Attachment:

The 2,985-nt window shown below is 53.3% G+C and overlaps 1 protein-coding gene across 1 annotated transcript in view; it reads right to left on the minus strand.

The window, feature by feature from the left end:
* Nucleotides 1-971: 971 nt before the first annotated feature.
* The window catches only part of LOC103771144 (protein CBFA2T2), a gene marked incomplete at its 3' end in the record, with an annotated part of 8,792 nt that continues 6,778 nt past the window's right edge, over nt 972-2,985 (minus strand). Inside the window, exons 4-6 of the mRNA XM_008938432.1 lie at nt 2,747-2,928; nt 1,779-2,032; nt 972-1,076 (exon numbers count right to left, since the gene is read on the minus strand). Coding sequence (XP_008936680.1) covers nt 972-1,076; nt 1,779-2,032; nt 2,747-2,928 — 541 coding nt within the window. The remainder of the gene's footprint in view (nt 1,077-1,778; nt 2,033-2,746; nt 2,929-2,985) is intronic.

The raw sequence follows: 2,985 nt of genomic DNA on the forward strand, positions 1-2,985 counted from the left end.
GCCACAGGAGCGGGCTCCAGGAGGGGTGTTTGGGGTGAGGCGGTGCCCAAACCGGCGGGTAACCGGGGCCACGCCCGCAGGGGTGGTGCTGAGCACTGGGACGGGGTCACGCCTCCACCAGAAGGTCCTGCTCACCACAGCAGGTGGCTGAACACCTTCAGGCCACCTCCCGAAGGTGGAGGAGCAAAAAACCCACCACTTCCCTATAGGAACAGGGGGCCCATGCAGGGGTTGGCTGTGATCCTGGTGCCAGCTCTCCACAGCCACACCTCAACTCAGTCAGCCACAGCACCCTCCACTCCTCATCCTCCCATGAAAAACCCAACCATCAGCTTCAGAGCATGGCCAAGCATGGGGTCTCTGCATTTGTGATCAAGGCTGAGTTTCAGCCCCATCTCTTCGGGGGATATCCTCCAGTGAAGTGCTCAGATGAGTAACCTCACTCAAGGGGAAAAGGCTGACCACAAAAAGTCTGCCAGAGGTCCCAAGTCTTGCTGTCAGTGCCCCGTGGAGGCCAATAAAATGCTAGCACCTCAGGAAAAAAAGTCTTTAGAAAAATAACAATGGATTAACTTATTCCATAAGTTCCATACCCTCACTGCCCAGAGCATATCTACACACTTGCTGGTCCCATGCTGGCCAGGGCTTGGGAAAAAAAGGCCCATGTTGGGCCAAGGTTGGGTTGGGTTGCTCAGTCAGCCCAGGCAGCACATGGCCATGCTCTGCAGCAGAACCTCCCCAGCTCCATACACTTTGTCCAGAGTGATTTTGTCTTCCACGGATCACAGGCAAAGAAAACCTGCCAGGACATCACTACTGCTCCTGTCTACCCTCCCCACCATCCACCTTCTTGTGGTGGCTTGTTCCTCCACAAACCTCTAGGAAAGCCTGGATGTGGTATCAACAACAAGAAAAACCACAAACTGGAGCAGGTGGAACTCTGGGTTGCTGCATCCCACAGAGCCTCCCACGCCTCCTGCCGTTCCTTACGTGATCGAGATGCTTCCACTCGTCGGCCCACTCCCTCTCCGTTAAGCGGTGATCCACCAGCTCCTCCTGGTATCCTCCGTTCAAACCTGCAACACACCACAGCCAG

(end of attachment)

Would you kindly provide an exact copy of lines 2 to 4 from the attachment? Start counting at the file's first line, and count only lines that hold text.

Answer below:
The window, feature by feature from the left end:
* Nucleotides 1-971: 971 nt before the first annotated feature.
* The window catches only part of LOC103771144 (protein CBFA2T2), a gene marked incomplete at its 3' end in the record, with an annotated part of 8,792 nt that continues 6,778 nt past the window's right edge, over nt 972-2,985 (minus strand). Inside the window, exons 4-6 of the mRNA XM_008938432.1 lie at nt 2,747-2,928; nt 1,779-2,032; nt 972-1,076 (exon numbers count right to left, since the gene is read on the minus strand). Coding sequence (XP_008936680.1) covers nt 972-1,076; nt 1,779-2,032; nt 2,747-2,928 — 541 coding nt within the window. The remainder of the gene's footprint in view (nt 1,077-1,778; nt 2,033-2,746; nt 2,929-2,985) is intronic.